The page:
Several eye conditions and diseases can make it hard, even impossible, to wear standard contact lenses. For patients who suffer from these conditions, achieving clear vision can be difficult. That’s where scleral contact lenses and other specialty contact lenses come in.

Below you’ll find information about some of the other contact lenses we offer that are suitable for hard-to-fit eyes. Please contact us if you think any of these options would be suitable for you, or if your current lenses are giving you any trouble.

Our practice serves patients from Richmond Hill, Markham, North York, and Vaughn, Ontario and surrounding communities.
Request A Scleral Lens Appointment Today
Can Scleral Lenses Help You? Find Out! 833-700-2133
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Are Your Contact Lenses Uncomfortable?

Most people are familiar with the traditional soft lenses which provide clear vision for those with nearsightedness (myopia), farsightedness (hyperopia), or astigmatism. In certain cases, particularly for those with corneal irregularities or astigmatism, Gas Permeable (GP), Rigid Gas Permeable (RGP) or Scleral Lenses are recommended.

Some people experience discomfort when wearing gas permeable lenses. For those patients, scleral lenses may be a more successful alternative.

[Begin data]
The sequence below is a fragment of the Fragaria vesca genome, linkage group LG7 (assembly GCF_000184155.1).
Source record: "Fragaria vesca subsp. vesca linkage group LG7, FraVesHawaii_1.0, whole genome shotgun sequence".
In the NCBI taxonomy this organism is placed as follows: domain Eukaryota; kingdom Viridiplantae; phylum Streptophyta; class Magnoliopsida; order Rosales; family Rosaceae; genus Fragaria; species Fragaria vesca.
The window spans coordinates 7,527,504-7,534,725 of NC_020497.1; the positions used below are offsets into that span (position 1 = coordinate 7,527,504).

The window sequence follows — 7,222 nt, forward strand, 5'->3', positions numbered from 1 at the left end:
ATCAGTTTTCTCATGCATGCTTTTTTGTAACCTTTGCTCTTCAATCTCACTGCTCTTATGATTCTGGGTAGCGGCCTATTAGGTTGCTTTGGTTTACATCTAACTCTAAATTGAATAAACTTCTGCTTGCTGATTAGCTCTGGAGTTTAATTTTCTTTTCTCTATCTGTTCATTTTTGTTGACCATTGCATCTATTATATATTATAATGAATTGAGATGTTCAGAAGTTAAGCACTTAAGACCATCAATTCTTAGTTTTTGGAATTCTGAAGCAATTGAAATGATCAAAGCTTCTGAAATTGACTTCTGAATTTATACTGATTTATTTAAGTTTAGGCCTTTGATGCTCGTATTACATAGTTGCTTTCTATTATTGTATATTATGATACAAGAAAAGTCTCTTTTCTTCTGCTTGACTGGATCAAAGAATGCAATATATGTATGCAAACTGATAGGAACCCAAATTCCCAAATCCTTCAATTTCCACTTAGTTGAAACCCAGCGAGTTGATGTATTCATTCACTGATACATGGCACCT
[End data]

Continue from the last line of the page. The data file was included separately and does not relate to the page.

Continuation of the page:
What Are Gas Permeable Contact Lenses?

Modern-day hard contact lenses often provide sharper vision than eyeglasses or soft contact lenses. Gas permeable lenses are made of hard plastic materials and are called ‘permeable’ because they transmit oxygen to the cornea, thus keeping it healthy. GP lenses are ideal for individuals with astigmatism that may have been told that they cannot wear soft contact lenses.

The rigid nature of the lens holds its shape on the eye, which allows for more clear and stable vision correction. Though it takes a little bit of time to get used to wearing GP contacts, the clarity of vision and durability that these lenses provide make it worthwhile. Gas permeable lenses are uniquely fitted to each patient and take about a week to manufacture.